Furthermore, as we discuss below with respect to the problem of algorithmic bias, the initial design of the ML device is critical to how it will perform over time, and appropriate pre-market licensing requirements can ensure that high standards are met in terms of design. Where one unsafe AI tool could produce significant public pushback (Terry 2018), innovators too should support pre-market review – addressing traditional safety concerns and algorithmic bias and cybersecurity issues discussed below – to weed out bad products before they come to market and cause harm to patients.
- Regulatory burden assessment: While it is vital for Health Canada to appropriately regulate the safety of health-related AI, they must also evaluate the regulatory burden that falls upon AI innovators, particularly for start-ups and small companies, so that they are not deterred from bringing excellent products to the market. Constant attention must be paid to achieving the goal of patient safety while minimizing unnecessary regulatory barriers. After all, unduly keeping otherwise safe health-related AI with huge potential for improving health outcomes off the market will not improve patient safety.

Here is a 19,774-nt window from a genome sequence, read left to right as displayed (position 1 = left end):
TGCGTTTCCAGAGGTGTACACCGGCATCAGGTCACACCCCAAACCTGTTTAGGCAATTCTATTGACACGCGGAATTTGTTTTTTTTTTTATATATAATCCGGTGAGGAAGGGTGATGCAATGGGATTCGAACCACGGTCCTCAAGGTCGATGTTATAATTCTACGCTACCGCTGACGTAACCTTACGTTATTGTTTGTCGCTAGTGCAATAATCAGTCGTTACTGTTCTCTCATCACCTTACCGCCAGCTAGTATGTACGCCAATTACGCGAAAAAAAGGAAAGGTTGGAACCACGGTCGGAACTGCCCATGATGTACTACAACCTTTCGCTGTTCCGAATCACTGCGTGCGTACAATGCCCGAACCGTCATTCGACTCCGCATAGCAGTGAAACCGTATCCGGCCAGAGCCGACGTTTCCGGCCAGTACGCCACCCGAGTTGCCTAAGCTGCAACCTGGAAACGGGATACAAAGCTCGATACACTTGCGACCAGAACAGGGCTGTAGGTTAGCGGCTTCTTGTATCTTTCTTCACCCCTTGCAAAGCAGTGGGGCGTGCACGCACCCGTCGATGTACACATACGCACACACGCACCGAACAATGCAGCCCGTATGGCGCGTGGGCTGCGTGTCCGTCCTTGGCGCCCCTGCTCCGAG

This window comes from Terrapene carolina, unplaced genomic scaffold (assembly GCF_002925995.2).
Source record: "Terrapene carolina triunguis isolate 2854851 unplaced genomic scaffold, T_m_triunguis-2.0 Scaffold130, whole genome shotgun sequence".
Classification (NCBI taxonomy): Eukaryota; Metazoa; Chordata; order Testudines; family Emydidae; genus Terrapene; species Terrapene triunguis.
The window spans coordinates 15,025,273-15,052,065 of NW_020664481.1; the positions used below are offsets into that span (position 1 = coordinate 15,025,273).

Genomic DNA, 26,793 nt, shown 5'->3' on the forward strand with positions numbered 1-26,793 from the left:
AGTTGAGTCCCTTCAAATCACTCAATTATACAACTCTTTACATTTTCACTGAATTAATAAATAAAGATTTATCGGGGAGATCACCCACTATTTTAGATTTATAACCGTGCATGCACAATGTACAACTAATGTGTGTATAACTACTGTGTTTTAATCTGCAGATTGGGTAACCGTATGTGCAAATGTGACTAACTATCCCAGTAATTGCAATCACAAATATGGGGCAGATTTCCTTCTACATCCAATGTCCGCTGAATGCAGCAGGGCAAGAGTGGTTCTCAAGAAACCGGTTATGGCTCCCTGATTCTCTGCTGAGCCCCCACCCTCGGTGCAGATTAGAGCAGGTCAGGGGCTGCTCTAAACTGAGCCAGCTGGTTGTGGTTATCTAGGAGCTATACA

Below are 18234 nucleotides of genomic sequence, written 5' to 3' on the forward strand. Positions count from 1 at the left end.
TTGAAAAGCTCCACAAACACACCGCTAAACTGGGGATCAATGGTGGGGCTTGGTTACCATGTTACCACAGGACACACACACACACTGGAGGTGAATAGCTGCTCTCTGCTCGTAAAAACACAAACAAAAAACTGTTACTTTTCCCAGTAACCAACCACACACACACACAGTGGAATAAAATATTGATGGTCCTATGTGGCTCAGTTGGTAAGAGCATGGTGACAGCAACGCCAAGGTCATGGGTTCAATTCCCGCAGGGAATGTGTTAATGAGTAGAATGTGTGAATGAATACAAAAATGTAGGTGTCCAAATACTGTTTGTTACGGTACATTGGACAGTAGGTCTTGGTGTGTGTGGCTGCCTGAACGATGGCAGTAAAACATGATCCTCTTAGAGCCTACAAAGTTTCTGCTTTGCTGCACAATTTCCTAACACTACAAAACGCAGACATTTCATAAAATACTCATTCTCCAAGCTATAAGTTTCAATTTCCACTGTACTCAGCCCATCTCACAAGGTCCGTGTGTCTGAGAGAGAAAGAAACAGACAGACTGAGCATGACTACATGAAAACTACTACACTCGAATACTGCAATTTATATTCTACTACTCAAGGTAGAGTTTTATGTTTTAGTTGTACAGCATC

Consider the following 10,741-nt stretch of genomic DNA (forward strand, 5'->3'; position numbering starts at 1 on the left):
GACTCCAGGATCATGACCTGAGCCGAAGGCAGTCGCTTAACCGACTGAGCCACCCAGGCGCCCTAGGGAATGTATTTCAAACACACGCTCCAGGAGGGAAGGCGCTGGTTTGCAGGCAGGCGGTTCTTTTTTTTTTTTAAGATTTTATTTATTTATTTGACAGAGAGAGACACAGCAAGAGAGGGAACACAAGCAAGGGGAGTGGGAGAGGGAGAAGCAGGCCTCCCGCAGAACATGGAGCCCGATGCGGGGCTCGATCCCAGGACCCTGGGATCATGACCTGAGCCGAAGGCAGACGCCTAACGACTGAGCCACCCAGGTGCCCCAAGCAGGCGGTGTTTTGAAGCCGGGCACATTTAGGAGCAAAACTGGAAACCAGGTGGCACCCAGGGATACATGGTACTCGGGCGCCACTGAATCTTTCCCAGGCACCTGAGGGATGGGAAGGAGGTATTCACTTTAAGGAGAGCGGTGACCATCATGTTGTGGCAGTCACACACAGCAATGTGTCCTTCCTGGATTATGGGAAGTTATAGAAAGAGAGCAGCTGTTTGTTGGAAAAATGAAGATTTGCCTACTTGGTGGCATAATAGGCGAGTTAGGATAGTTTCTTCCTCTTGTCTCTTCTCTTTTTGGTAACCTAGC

Algorithmic Bias and Safety Worries
Health-related AI is designed by humans, who have explicit and implicit biases. The algorithms that humans develop could accordingly be inadvertently biased against marginalized groups/patients. AI innovators make many design choices that may increase or decrease algorithmic bias risks, such as decisions about whether or not to pursue and build upon data sets that are more representative but may be more costly or otherwise difficult to obtain. Even representative data sets may prove problematic if, for example, the data were originally collected in ways that encode researchers' bias or are input into an algorithm that itself encodes biases and accordingly has differential impacts (Cirillo et al. 2020).